Gore, in the film, explains the danger a lot better than we can. And he's also very hopeful that there's still time to do something. Nursing a Diet Coke under a deck umbrella, Gore took a few questions as Mediterranean ocean breezes whipped his hair this way and that. He was wearing black cowboy boots with his dark suit.
What's your message and the film's message boiled down to its essence?
[Pause.] We face a planetary emergency. The relationship between the human species and the earth has been radically transformed without us fully appreciating that fact.
We've quadrupled the world population in less than 100 years, we've magnified the power of our technologies 1,000 times over. That combination, coupled with an attitude that discounts the pincher effects of our present behavior, has led to an astonishingly destructive collision between human civilization and the most vulnerable parts of the planet's ecosystem. And the one that is most vulnerable is the thin shell of atmosphere which we're now thickening with pollution in ways that actually change the relationship between the earth and the sun, and that traps so much more heat in the climate system that it's radically transforming the balance of climate that has been favorable for the emergence of human civilization. Unless we stop, it will end human civilization.
And yet we can stop it; we are in command of our own destiny. We have all the tools we need. The only thing we need is a sufficient awareness of the truth of our situation to lead the majority of people to the world to demand that political and business leaders take the steps necessary to change.
What do you say to people who might dismiss the film because you're a Democrat?
When people see it, they don't have that attitude. It shouldn't be a political issue. It's a moral issue. We're seeing the evidence grow ever more compelling. The picture is ever clearer. And yet the U.S. is still in Category 5 denial. But we're getting closer to the tipping point, and I think there are enough clear signs of change now to justify real optimism that we're gonna see a big change soon. It's a single-minded focus: to try to change the minds of the American people, and of the world, about this climate crisis. You ever see the movie Chariots of Fire?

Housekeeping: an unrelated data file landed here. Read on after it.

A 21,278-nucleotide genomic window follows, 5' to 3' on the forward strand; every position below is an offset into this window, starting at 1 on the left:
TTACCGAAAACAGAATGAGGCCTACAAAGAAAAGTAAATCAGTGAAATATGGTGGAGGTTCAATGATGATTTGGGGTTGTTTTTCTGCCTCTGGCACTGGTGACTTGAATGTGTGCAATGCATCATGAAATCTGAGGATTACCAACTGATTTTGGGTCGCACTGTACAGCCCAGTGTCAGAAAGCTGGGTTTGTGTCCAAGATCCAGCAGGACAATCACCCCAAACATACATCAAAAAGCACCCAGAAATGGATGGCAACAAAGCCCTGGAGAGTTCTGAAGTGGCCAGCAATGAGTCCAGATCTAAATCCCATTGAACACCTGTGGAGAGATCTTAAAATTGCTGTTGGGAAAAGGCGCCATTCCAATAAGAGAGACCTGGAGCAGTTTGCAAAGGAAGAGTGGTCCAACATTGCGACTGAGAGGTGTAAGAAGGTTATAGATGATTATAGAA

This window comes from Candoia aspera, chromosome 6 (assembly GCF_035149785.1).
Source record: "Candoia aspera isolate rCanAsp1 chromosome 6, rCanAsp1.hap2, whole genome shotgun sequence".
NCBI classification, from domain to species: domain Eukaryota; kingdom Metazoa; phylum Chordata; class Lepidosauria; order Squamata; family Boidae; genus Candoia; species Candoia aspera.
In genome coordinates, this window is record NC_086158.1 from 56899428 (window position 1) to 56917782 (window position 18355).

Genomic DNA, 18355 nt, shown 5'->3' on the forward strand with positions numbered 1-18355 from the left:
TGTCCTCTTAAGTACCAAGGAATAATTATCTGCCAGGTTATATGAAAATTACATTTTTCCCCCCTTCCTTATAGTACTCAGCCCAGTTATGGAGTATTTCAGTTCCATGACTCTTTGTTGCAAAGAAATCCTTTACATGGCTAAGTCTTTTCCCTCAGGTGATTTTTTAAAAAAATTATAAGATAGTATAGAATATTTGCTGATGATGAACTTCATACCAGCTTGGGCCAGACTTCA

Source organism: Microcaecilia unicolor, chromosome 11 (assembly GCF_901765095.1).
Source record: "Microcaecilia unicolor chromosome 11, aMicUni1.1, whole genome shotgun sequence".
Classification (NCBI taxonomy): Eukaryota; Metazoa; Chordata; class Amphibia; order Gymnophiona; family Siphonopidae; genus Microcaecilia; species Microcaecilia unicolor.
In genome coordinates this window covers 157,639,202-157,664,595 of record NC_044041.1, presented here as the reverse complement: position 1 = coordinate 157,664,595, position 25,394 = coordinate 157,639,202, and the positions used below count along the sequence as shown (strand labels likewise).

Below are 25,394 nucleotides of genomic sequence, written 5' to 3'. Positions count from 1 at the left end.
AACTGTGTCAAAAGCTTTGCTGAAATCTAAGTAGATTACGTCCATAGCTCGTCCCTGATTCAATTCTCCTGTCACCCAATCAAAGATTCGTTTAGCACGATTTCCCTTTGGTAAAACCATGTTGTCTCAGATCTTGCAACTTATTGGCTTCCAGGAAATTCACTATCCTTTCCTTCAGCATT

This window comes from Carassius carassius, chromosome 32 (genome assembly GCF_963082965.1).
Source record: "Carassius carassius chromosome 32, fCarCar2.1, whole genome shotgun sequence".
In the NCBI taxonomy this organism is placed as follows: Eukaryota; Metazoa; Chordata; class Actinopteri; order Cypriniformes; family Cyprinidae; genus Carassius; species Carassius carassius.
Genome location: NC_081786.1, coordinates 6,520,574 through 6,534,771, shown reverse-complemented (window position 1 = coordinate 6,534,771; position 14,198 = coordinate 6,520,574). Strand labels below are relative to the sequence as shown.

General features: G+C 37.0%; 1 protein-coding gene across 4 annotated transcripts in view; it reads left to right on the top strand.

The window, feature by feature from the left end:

At one point, one of the characters says, 'When I run, I feel God's pleasure.' I would say it differently, but when I am engaged in trying to deliver this message in as compelling a way as I am capable of doing, I feel like I'm doing something that's fulfilling. And if you're doing work that feels like it's the right thing and you're giving it your all, that's a good thing.
Cannes is pretty ritzy. What's it been like for you here? Do you ever think to yourself: What am I doing here?
[Laughs.] I used to have a framed New Yorker cover hanging on my office wall in the Senate. It was a cartoon by this cartoonist named Booth who was famous for drawing those funny looking dogs you've probably seen those. And he had this dog riding a tricycle, with a funny little party hat on, on the stage of a grand opera house, and all the tiers were filled with bedecked and bejeweled fans clapping. And the little dog is thinking, I don't know why they like this, but I'm gonna keep pedaling. And that's me on the red carpet. [Laughs.]
(For more Gore, check out our full Cannes Film Festival coverage in the June 9, 2006, issue of Entertainment Weekly magazine.)